Session IV (11:29–11:59 a.m.)
Rats have long been thought to drive plague epidemics, specifically bubonic plague. However in a PNAS publication (2018), an alternative theory for plague transmission has been posited by Dean et al., where ectoparasites living on human hosts drive spread. This talk will present a new mathematical model (developed with Ian Lynch and Luke Mattfeld) for the spread of the plague based on rat-flea interactions with the human population and compare our results to existing models. Our results suggest that rat-flea transmission of the plague is still plausible.
This talk will highlight the work over the last year by faculty across the state to create a course description for a two-course sequence meant to prepare students for calculus. In addition, ongoing statewide efforts to support engaging pedagogy and equitable grading practices in these courses will be discussed.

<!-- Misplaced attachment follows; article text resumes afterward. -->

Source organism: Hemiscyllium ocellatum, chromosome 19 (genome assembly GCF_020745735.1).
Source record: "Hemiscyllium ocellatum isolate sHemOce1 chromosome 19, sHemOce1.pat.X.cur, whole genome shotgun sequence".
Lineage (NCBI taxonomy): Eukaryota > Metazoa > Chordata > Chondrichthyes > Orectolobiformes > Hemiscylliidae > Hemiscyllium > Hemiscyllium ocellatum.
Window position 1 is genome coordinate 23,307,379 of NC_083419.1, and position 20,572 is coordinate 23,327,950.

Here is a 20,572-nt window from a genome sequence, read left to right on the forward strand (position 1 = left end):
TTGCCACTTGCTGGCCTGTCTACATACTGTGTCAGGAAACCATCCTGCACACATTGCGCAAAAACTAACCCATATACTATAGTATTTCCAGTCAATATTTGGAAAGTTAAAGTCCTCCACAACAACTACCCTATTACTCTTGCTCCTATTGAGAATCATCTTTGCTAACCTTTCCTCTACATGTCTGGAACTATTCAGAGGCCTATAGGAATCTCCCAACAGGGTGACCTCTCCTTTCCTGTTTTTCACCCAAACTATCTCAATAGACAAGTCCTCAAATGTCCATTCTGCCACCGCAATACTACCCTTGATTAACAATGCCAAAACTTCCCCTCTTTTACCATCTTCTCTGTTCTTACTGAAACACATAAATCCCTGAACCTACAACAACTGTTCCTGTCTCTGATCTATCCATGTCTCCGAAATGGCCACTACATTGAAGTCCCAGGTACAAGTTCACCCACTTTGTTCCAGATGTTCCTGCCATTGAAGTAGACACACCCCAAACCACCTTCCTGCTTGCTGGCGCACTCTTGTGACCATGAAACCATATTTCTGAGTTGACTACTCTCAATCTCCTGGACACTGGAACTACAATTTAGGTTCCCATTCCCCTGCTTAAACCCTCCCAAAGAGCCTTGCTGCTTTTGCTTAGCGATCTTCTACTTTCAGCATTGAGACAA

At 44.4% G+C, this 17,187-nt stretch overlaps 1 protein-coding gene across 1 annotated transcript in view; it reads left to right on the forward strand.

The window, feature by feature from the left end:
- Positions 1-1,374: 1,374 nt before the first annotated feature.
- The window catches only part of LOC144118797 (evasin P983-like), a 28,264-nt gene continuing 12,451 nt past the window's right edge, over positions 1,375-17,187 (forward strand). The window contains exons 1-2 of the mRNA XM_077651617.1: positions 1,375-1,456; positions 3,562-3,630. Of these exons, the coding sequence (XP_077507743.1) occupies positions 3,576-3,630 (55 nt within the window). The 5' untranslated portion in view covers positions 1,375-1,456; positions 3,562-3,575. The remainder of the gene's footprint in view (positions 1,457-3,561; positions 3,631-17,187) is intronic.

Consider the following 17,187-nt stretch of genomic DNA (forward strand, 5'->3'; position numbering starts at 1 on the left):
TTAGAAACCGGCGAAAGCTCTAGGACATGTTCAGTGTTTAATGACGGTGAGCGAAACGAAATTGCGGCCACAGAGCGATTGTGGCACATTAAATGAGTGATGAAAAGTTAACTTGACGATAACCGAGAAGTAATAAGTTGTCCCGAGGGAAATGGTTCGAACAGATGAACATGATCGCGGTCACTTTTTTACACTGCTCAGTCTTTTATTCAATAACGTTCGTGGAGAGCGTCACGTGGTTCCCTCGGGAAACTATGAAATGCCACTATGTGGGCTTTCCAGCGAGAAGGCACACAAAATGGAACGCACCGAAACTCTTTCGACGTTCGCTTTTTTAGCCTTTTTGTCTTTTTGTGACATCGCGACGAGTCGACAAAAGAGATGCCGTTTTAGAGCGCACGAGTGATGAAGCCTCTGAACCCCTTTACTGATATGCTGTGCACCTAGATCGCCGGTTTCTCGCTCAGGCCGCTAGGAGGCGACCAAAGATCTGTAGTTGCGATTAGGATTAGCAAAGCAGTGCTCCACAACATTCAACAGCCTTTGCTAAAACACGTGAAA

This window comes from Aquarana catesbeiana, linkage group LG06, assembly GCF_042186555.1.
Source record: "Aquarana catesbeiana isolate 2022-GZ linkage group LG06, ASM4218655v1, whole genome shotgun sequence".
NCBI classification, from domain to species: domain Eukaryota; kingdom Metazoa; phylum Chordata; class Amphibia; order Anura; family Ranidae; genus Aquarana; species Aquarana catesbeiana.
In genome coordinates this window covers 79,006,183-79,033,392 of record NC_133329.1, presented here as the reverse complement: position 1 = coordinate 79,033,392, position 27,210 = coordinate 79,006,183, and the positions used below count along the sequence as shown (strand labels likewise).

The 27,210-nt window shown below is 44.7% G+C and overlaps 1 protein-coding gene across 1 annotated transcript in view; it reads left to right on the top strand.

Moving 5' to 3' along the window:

We have redesigned our developmental-through-college–level courses utilizing co-requisite models. Our approach has decreased the complexity of our overall offerings, while developing curriculum that better prepares our students for success.
Last spring, even before Covid hit, Pierce moved to a guided self-placement process, replacing our previous placement mechanisms. We’ll share our approach, how it meshes with our move to co-requisites, and initial impressions of how it’s going (unfortunately we don’t have any useful hard data yet).
I will share integrated math and science activities I have been collating and developing for the High School+ program I teach in at Clark College. I will demonstrate some activities, share resources, and discuss how to use contextualization to help ABE math students.
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